Resist the temptation: there is no need whatsoever to play with big cat cubs

It is true that education can be the foundation for conserving endangered species, but only when the message accurately conveys reality. Photo: Erin Keane, Kentucky Center for Investigative ReportingWhat better way to make people love and conserve tigers and other big cats than by allowing them the opportunity to hold and play with a tiny cub?

They are undeniably adorable, and our all-too-common desire when presented with a unique and darling animal is to get as close as possible. Many argue that without this opportunity, people will never get the chance to see a big cat up close.

People fear that if you never garner such an experience, you will never truly appreciate such an animal or seek out—and possibly support—the many ways we conserve such species.

We eagerly reach for $25 at a shopping mall, county fair, or roadside zoo when presented with the “once-in-a-lifetime opportunity” to pet or pose with a tiger cub, especially when the messages being fed to us are those of “conservation,” “protection,” and “education.”

For the most part, the American public has bought into this lie.

A recent series of articles by the Kentucky Center for Investigative Reporting (KyCIR) took a deeper look into this industry in an effort to expose its true nature.

The series had prompted one Indiana state legislator to reintroduce a bill to put more restrictions on owners of dangerous animals in the state, but KyCIR has reported that it has died in committee.

In an interview with a woman who patronized a popular pay-for-play outfit, she admitted that “at the time it seemed like I learned a thing or two about tigers, although I can't recall at the moment.”

Is this forgetfulness because she was too focused on competing with the other 35+ customers in the play area for a chance to interact with the one or two cubs being smothered with attention? Or was it because very little factual information was actually provided during the experience?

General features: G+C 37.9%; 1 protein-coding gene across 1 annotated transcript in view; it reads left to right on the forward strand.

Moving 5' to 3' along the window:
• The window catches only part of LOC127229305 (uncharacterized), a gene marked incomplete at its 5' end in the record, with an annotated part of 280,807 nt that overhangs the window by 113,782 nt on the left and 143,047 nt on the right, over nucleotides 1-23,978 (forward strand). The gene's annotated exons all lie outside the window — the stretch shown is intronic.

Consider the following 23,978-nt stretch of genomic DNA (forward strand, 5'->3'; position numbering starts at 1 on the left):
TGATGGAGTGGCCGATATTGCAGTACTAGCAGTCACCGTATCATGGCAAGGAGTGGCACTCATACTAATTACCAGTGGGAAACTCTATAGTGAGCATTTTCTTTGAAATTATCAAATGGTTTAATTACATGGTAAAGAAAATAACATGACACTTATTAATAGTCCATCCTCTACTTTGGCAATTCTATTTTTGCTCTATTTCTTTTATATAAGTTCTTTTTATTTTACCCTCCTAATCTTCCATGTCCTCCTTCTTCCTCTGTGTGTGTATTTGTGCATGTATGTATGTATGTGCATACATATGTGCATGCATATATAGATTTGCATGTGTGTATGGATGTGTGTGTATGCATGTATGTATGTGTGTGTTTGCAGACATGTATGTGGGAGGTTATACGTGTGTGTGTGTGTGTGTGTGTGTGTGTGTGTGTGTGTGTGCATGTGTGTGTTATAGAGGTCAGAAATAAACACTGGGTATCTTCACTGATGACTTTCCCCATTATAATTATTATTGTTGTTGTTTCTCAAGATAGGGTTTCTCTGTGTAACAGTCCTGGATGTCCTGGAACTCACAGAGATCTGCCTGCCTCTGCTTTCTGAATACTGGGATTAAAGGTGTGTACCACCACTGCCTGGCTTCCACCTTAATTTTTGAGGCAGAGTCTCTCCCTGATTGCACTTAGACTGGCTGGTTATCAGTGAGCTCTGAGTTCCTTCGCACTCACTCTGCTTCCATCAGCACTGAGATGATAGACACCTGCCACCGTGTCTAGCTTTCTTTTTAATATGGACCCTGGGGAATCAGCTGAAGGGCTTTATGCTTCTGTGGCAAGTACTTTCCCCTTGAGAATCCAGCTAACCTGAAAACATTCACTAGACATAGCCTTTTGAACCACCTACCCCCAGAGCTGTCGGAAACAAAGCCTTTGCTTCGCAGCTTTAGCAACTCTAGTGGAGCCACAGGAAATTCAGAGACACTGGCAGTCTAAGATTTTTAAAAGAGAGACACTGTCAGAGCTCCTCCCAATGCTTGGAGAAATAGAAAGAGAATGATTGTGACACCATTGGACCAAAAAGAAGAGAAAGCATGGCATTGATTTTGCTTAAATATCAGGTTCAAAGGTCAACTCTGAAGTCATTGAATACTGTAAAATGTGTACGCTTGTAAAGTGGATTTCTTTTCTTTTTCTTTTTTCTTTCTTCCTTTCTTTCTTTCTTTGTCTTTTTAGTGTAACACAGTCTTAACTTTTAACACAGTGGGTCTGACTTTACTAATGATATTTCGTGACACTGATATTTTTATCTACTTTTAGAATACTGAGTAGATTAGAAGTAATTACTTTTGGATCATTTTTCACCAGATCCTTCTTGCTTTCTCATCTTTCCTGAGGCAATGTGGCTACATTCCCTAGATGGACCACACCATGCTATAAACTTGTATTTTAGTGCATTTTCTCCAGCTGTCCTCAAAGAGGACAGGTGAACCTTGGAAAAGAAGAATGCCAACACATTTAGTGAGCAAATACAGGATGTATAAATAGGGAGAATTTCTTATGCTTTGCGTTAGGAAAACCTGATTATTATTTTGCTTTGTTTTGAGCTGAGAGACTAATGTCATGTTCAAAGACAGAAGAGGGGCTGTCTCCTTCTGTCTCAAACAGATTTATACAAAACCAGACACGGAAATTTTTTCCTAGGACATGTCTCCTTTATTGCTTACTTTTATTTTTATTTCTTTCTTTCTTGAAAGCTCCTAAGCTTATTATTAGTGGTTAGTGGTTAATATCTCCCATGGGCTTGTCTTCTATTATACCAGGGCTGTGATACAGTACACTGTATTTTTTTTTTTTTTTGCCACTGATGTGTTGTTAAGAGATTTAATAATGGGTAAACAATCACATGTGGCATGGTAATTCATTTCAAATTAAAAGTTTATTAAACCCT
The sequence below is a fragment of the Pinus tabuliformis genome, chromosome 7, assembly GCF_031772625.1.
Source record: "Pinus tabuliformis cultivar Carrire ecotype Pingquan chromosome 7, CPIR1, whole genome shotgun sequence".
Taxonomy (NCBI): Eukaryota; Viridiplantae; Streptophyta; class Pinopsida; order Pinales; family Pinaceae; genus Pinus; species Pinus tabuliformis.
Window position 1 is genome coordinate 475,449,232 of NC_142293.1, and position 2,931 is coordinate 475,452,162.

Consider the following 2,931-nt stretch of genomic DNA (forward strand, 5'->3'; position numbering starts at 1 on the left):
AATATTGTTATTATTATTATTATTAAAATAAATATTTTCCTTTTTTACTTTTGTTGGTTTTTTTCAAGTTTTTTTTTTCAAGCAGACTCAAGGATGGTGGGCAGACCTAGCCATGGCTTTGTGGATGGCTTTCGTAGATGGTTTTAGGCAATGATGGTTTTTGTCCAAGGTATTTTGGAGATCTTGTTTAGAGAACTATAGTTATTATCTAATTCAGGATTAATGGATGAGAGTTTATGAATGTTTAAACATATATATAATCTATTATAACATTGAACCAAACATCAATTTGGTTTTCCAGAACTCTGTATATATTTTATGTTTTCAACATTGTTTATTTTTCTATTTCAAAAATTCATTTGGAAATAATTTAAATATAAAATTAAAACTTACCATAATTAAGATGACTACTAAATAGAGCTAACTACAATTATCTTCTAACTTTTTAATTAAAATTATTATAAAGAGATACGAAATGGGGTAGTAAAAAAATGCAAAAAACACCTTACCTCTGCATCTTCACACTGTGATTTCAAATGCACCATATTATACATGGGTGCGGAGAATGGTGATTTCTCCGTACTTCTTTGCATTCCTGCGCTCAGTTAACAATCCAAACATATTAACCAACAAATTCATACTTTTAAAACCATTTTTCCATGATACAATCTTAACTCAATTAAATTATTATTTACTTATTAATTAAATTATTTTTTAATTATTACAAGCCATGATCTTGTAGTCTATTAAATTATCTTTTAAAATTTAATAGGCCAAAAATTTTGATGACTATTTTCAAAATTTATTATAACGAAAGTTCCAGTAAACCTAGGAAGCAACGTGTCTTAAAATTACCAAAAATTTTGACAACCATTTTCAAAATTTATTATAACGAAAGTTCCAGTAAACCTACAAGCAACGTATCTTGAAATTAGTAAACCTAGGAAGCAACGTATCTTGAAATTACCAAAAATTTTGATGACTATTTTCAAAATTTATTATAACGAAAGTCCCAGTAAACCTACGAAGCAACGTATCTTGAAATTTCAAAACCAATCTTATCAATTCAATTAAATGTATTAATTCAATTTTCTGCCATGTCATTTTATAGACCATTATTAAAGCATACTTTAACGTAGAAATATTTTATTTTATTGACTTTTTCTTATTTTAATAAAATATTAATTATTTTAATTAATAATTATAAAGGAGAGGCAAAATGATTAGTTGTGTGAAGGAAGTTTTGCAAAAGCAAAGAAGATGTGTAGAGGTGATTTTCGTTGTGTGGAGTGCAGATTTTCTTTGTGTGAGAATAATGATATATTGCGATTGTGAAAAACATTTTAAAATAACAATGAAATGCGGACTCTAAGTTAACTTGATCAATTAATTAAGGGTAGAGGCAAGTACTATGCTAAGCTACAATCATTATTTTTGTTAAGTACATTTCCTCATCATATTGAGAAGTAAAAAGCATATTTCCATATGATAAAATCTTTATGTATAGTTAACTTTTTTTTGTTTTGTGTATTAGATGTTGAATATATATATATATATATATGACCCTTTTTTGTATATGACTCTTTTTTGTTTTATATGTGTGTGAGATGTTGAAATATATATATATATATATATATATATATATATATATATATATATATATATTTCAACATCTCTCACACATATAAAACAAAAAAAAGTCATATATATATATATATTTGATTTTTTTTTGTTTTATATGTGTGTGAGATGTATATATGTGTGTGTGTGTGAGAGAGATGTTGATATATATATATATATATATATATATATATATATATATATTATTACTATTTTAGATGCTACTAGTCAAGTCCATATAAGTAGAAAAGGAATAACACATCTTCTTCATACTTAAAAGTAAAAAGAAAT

Personally, I think it is purely because we don’t pay to play with tiger cubs to learn.

It is true that education and awareness can be the foundation for conserving endangered species, but only when those messages accurately convey reality and result in action. Educational campaigns aimed to reduce demand for tiger products in consumer countries which result in decreased poaching; this will indeed protect wild tigers.

Taking a photo with a tiger cub in Indiana or Myrtle Beach and maybe coming away with the knowledge that tigers are endangered will, unfortunately, do nothing to further tiger conservation.

Herein lies the rub.

Your participation in an “experience” actually fuels a lucrative business that requires constant tiger breeding to produce a steady stream of cubs, which will inevitably outgrow the “cute and cuddly” phase and after a few short weeks will be euthanized, sold, or discarded to a sanctuary.

In fact, this industry is one of the leading causes of the overpopulation of unwanted, displaced, and neglected big cats in the country.

Temptation isn’t meant to be easily resisted, but by educating yourself on the reality of an issue, those choices should become slightly more straight-forward.

We should choose to learn about tigers, other big cats, and conservation in a way that doesn’t exploit the offspring of the species we claim to love.


In the end, it does matter what you know, care about and take action on, so educate yourself on the issue of cub-petting by reading the series of articles from KyCIR.

Post a comment


Azzedine Downes,IFAW President and CEO
President and Chief Executive Officer
Beth Allgood, Country Director, United States
Country Director, United States
Cynthia Milburn, Director, Animal Welfare Outreach & Education
Senior Advisor, Policy Development
Dr. Maria (Masha) N. Vorontsova, Senior Advisor to the IFAW Marine Conservation
Senior Advisor to the IFAW Marine Conservation Program
Faye Cuevas, Esq.
Senior Vice President
Grace Ge Gabriel, Regional Director, Asia
Regional Director, Asia
Jason Bell, Vice President for Conservation and Animal Welfare
Vice President for Conservation and Animal Welfare
Matt Collis, Director, International Policy
Director, International Policy
Patrick Ramage, Program Director, Whales
Program Director, Marine Conservation
Sonja Van Tichelen, Vice President of International Operations
Vice President of International Operations
Staci McLennan, Director, EU Office
Director, EU Office
Tania McCrea-Steele, Project Lead, Global Wildlife Cybercrime
Project Lead, Global Wildlife Cybercrime